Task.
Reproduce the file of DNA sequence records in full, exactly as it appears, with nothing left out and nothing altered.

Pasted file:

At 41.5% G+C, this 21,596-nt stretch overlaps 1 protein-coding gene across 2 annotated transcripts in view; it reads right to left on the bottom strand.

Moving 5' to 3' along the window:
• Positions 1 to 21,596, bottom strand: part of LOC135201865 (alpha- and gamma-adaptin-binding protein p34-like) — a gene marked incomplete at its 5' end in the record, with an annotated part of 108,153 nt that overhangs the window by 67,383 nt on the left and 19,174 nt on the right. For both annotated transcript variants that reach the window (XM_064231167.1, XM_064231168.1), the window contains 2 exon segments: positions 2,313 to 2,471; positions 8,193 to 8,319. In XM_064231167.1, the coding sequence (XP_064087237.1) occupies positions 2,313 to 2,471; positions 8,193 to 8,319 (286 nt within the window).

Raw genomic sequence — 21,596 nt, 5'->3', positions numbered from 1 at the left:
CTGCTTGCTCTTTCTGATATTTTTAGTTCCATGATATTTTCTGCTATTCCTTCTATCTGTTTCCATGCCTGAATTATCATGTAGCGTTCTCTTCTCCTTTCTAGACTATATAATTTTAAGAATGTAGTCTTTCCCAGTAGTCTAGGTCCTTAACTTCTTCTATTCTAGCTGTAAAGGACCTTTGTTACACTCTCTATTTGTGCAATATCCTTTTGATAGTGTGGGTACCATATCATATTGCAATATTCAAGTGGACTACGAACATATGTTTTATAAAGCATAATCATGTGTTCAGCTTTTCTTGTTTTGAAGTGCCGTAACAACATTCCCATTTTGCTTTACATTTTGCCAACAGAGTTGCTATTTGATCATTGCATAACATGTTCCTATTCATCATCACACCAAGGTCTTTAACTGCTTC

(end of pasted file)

At 41.5% G+C, this 21,596-nt stretch overlaps 1 protein-coding gene across 2 annotated transcripts in view; it reads right to left on the bottom strand.

Moving 5' to 3' along the window:
• Positions 1 to 21,596, bottom strand: part of LOC135201865 (alpha- and gamma-adaptin-binding protein p34-like) — a gene marked incomplete at its 5' end in the record, with an annotated part of 108,153 nt that overhangs the window by 67,383 nt on the left and 19,174 nt on the right. For both annotated transcript variants that reach the window (XM_064231167.1, XM_064231168.1), the window contains 2 exon segments: positions 2,313 to 2,471; positions 8,193 to 8,319. In XM_064231167.1, the coding sequence (XP_064087237.1) occupies positions 2,313 to 2,471; positions 8,193 to 8,319 (286 nt within the window).

Raw genomic sequence — 21,596 nt, 5'->3', positions numbered from 1 at the left:
CTGCTTGCTCTTTCTGATATTTTTAGTTCCATGATATTTTCTGCTATTCCTTCTATCTGTTTCCATGCCTGAATTATCATGTAGCGTTCTCTTCTCCTTTCTAGACTATATAATTTTAAGAATGTAGTCTTTCCCAGTAGTCTAGGTCCTTAACTTCTTCTATTCTAGCTGTAAAGGACCTTTGTTACACTCTCTATTTGTGCAATATCCTTTTGATAGTGTGGGTACCATATCATATTGCAATATTCAAGTGGACTACGAACATATGTTTTATAAAGCATAATCATGTGTTCAGCTTTTCTTGTTTTGAAGTGCCGTAACAACATTCCCATTTTGCTTTACATTTTGCCAACAGAGTTGCTATTTGATCATTGCATAACATGTTCCTATTCATCATCACACCAAGGTCTTTAACTGCTTC